Enderlin/Maple Valley claims inaugural Class B softball title
WEST FARGO — There weren’t many times this season when Enderlin/Maple Valley pitcher Kaylee Johnson felt genuine nerves.
But she admits had some butterflies as she fielded an otherwise-routine ground ball with two outs in the top of the seventh inning of Saturday’s 2-1 Class B state championship win over Central Cass at Elmwood Park.
“It was just ‘Oh my gosh, I can’t believe this is happening,’” Johnson said.
A quick, easy throw to first baseman Lakken Boeder not only ended the game, but also made history.
The throw clinched the first-ever North Dakota Class B state softball championship.
In the moment, the Falcons rushed toward the pitching circle. There were hugs, smiles and tears of joy.
“It feels really good,” said second baseman Abbie Tinjum, who scored both of the Falcons’ runs in the game.
If that weren’t enough, Kaylee and Megan Johnson were named to the Class B All-State team and coach Neva Hamre was named the Class B Coach of the Year.
It was one of the closest games the team played all season and one of two, also against Central Cass, decided by one run.
Many of the Falcons knew it would be close and the rematch of the South Region championship game left little room for error.
After putting together 33 total hits in the first two days of the state tournament, the Falcons had trouble finding the gaps on the field and were limited to six hits.
Their run production ended up coming from Tinjum, the team’s ultra-quick leadoff hitter.
Tinjum led off the game with a single, swiped second base and then got to third on an infield grounder by Cassie Pautz. She then scored on a single by Krista Thielges.
A double by Megan Johnson put her and Theilges in scoring position, but the Falcons’ next two hitters flew out to end the inning.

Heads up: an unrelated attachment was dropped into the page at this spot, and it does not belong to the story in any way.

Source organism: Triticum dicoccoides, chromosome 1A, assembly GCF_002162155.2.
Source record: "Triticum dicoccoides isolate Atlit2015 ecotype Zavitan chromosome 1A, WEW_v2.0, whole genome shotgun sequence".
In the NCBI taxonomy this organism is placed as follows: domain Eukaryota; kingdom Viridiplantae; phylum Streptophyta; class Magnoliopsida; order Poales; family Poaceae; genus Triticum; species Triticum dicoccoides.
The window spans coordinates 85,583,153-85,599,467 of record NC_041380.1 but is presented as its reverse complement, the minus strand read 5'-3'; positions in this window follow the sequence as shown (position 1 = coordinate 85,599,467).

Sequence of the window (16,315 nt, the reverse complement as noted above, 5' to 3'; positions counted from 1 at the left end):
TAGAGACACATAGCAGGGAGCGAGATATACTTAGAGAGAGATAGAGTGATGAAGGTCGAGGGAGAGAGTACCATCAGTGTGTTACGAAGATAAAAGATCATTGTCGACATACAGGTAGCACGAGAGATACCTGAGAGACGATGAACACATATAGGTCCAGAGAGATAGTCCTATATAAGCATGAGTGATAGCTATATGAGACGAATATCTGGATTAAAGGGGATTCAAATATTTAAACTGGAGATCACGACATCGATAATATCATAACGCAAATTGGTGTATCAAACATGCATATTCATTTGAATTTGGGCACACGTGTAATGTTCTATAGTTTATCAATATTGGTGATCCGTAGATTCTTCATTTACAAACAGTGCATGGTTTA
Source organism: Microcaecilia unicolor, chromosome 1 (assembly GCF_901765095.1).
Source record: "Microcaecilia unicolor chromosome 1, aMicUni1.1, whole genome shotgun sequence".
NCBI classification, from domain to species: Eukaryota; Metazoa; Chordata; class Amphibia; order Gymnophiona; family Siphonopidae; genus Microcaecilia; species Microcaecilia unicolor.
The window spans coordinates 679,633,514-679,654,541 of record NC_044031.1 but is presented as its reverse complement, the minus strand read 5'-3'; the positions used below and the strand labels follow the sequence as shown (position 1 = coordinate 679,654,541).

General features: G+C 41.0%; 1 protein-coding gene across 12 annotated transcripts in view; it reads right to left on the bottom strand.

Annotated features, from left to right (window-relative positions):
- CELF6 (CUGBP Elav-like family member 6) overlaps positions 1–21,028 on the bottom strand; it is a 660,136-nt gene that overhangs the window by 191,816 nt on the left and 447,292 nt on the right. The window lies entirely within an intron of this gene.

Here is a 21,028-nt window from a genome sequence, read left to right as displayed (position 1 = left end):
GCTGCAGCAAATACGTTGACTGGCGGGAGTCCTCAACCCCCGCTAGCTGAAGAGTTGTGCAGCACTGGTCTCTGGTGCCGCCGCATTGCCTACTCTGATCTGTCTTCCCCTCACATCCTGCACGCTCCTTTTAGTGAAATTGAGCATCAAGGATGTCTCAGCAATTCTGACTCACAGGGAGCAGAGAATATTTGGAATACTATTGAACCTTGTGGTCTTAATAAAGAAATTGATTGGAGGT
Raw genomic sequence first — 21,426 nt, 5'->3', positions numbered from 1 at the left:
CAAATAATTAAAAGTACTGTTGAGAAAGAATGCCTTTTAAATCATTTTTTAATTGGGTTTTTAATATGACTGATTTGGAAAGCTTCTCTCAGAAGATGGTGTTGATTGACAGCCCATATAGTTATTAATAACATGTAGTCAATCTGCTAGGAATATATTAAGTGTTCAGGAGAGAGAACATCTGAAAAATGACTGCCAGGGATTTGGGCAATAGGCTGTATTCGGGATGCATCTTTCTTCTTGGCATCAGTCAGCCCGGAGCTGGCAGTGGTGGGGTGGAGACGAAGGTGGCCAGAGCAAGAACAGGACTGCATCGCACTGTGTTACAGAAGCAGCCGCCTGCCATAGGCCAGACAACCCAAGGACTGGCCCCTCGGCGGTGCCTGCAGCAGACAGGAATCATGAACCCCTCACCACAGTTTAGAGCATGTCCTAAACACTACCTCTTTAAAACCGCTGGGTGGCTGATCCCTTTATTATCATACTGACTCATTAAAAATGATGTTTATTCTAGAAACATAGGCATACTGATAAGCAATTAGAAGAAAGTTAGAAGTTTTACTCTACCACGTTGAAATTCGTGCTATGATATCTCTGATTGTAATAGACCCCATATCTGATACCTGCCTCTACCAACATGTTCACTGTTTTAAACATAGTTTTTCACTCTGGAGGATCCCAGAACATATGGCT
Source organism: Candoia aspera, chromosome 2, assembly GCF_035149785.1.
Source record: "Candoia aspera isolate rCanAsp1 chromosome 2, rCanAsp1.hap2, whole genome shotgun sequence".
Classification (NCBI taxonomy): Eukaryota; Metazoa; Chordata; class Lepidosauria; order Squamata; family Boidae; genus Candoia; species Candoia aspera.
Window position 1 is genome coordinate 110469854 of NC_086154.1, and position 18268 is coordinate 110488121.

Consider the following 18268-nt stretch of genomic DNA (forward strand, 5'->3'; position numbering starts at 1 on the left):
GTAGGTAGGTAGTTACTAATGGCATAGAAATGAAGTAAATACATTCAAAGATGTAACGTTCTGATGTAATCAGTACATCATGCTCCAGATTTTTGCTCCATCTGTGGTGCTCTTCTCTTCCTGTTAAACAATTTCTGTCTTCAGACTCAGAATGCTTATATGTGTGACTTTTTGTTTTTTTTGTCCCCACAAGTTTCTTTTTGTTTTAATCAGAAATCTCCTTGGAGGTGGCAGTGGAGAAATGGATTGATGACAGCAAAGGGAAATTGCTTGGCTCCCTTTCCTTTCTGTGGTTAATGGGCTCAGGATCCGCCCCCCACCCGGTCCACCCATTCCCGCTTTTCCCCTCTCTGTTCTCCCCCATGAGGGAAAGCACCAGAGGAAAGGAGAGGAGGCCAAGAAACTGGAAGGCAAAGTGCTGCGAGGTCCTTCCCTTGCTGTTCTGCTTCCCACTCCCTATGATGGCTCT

It was a similar dilemma in the third when Johnson had another double that put her and Pautz in scoring position with two outs. The runners were stranded again.
Defensively, the team worked well behind Johnson’s play in the circle. In the first four innings only three batters reached base, including one on an error.
But after getting a groundout to start the fifth, Kaylee Johnson faced some minor control issues.
Bethany Voss had a single up the middle, then reached second on a passed ball. The next two batters, Mercedes Sweep and Kennedy Bresnahan, then reached on walks to load the bases.
A fielders choice grounder to second kept a run from scoring, but Sierra Amunson then walked on a full count to tie the game at 1-1.The next batter grounded out to third base to end the inning.
Hamre said she was pleased with how Kaylee Johnson handled the pressure of the inning, especially given that she’s a sophomore.
“She recomposed herself, came back and fought through it,” Hamre said.
Tinjum then led off the bottom of the inning with a single and stole second.
Pautz reached after laying down a bunt, which led to an overthrow on a close play at first. As the play went on, Tinjum rounded third and scored the deciding run.
She finished the tournament with 10 runs scored, nearly a quarter of the 45 the Falcons had.
“Abbie is just our spark plug,” Hamre said. “Many times, if we can get her on base, we can win ball games. She never thinks about it, she just does her job and does it very, very well.”
Tinjum is confident in her speed and said the runs are due, in part, to her production at the plate.
“I’ve been hitting the ball better lately than I was at the beginning of the season, which really helps.”
Both teams went down in order in the sixth inning, and the only hiccup that Central Cass had the rest of the game was when Kaylee Johnson made an error that allowed a runner to reach with two outs in the top of the seventh.
“I think I just got a little bit too anxious and overthought everything,” she said. “I definitely wasn’t going to miss that (next) one.”
The game ending throw came on the next play.
The team ends the season with an 18-1 record. All 18 wins came after an opening-day loss to Hankinson-Fairmont
“It definately did motivate us because we knew we could beat them,” Johnson said, noting that when the teams met again at the end of the season, EMV won 19-0.
“They knew after that that they had to be prepared for anybody,” Hamre said. “It didn’t matter if they were a brand new team or if they had been playing for a lot of years. We had to play our game.
“We stopped looking to the future then and we just played inning by inning and out by out.”